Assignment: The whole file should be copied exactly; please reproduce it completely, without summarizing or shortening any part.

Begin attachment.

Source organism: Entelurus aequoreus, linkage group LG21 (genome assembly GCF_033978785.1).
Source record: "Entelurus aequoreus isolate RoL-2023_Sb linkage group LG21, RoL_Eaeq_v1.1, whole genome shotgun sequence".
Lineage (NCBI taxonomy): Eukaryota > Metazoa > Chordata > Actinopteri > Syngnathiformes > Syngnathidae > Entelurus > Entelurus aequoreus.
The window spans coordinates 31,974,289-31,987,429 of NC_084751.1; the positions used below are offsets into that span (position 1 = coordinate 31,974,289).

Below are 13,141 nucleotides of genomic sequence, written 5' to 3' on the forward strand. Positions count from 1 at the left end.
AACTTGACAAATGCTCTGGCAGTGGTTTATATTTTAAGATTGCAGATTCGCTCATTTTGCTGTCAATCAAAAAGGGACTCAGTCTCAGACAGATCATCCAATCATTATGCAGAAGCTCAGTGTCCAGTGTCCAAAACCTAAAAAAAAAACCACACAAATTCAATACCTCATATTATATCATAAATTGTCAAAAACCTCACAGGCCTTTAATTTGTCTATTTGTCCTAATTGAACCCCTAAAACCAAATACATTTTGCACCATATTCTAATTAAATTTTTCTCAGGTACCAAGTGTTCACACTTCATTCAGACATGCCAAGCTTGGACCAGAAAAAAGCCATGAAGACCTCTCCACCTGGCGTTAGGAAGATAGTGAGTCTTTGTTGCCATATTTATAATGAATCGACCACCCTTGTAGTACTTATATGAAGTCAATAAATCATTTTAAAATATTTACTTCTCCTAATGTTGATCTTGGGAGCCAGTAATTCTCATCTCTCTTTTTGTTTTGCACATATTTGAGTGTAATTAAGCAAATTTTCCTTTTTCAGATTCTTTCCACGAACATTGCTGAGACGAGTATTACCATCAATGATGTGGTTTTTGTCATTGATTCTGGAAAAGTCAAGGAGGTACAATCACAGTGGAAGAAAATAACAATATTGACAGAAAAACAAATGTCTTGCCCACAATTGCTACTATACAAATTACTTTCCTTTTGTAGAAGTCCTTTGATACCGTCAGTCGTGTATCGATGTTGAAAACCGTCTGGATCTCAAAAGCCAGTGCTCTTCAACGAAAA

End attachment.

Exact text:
Source organism: Entelurus aequoreus, linkage group LG21 (genome assembly GCF_033978785.1).
Source record: "Entelurus aequoreus isolate RoL-2023_Sb linkage group LG21, RoL_Eaeq_v1.1, whole genome shotgun sequence".
Lineage (NCBI taxonomy): Eukaryota > Metazoa > Chordata > Actinopteri > Syngnathiformes > Syngnathidae > Entelurus > Entelurus aequoreus.
The window spans coordinates 31,974,289-31,987,429 of NC_084751.1; the positions used below are offsets into that span (position 1 = coordinate 31,974,289).

Below are 13,141 nucleotides of genomic sequence, written 5' to 3' on the forward strand. Positions count from 1 at the left end.
AACTTGACAAATGCTCTGGCAGTGGTTTATATTTTAAGATTGCAGATTCGCTCATTTTGCTGTCAATCAAAAAGGGACTCAGTCTCAGACAGATCATCCAATCATTATGCAGAAGCTCAGTGTCCAGTGTCCAAAACCTAAAAAAAAAACCACACAAATTCAATACCTCATATTATATCATAAATTGTCAAAAACCTCACAGGCCTTTAATTTGTCTATTTGTCCTAATTGAACCCCTAAAACCAAATACATTTTGCACCATATTCTAATTAAATTTTTCTCAGGTACCAAGTGTTCACACTTCATTCAGACATGCCAAGCTTGGACCAGAAAAAAGCCATGAAGACCTCTCCACCTGGCGTTAGGAAGATAGTGAGTCTTTGTTGCCATATTTATAATGAATCGACCACCCTTGTAGTACTTATATGAAGTCAATAAATCATTTTAAAATATTTACTTCTCCTAATGTTGATCTTGGGAGCCAGTAATTCTCATCTCTCTTTTTGTTTTGCACATATTTGAGTGTAATTAAGCAAATTTTCCTTTTTCAGATTCTTTCCACGAACATTGCTGAGACGAGTATTACCATCAATGATGTGGTTTTTGTCATTGATTCTGGAAAAGTCAAGGAGGTACAATCACAGTGGAAGAAAATAACAATATTGACAGAAAAACAAATGTCTTGCCCACAATTGCTACTATACAAATTACTTTCCTTTTGTAGAAGTCCTTTGATACCGTCAGTCGTGTATCGATGTTGAAAACCGTCTGGATCTCAAAAGCCAGTGCTCTTCAACGAAAA